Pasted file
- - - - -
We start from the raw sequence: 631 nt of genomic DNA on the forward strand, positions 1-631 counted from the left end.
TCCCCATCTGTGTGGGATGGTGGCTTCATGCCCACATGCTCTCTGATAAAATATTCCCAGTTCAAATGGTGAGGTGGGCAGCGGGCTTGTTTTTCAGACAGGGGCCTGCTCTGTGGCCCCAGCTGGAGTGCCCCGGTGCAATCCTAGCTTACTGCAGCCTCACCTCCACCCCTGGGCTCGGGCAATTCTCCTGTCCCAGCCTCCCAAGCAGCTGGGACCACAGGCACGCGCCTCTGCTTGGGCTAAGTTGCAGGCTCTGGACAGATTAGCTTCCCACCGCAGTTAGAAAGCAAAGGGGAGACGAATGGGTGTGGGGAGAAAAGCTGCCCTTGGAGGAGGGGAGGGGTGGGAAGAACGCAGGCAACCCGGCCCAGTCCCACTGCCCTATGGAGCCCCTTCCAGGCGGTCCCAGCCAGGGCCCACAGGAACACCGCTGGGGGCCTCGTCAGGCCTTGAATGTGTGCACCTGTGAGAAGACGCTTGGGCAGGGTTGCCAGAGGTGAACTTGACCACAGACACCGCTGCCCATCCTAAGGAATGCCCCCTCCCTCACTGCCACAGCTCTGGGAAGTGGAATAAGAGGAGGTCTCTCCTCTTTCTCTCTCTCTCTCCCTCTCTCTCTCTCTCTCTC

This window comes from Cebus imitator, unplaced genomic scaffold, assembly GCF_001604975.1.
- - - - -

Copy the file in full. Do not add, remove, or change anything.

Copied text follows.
We start from the raw sequence: 631 nt of genomic DNA on the forward strand, positions 1-631 counted from the left end.
TCCCCATCTGTGTGGGATGGTGGCTTCATGCCCACATGCTCTCTGATAAAATATTCCCAGTTCAAATGGTGAGGTGGGCAGCGGGCTTGTTTTTCAGACAGGGGCCTGCTCTGTGGCCCCAGCTGGAGTGCCCCGGTGCAATCCTAGCTTACTGCAGCCTCACCTCCACCCCTGGGCTCGGGCAATTCTCCTGTCCCAGCCTCCCAAGCAGCTGGGACCACAGGCACGCGCCTCTGCTTGGGCTAAGTTGCAGGCTCTGGACAGATTAGCTTCCCACCGCAGTTAGAAAGCAAAGGGGAGACGAATGGGTGTGGGGAGAAAAGCTGCCCTTGGAGGAGGGGAGGGGTGGGAAGAACGCAGGCAACCCGGCCCAGTCCCACTGCCCTATGGAGCCCCTTCCAGGCGGTCCCAGCCAGGGCCCACAGGAACACCGCTGGGGGCCTCGTCAGGCCTTGAATGTGTGCACCTGTGAGAAGACGCTTGGGCAGGGTTGCCAGAGGTGAACTTGACCACAGACACCGCTGCCCATCCTAAGGAATGCCCCCTCCCTCACTGCCACAGCTCTGGGAAGTGGAATAAGAGGAGGTCTCTCCTCTTTCTCTCTCTCTCTCCCTCTCTCTCTCTCTCTCTC

This window comes from Cebus imitator, unplaced genomic scaffold, assembly GCF_001604975.1.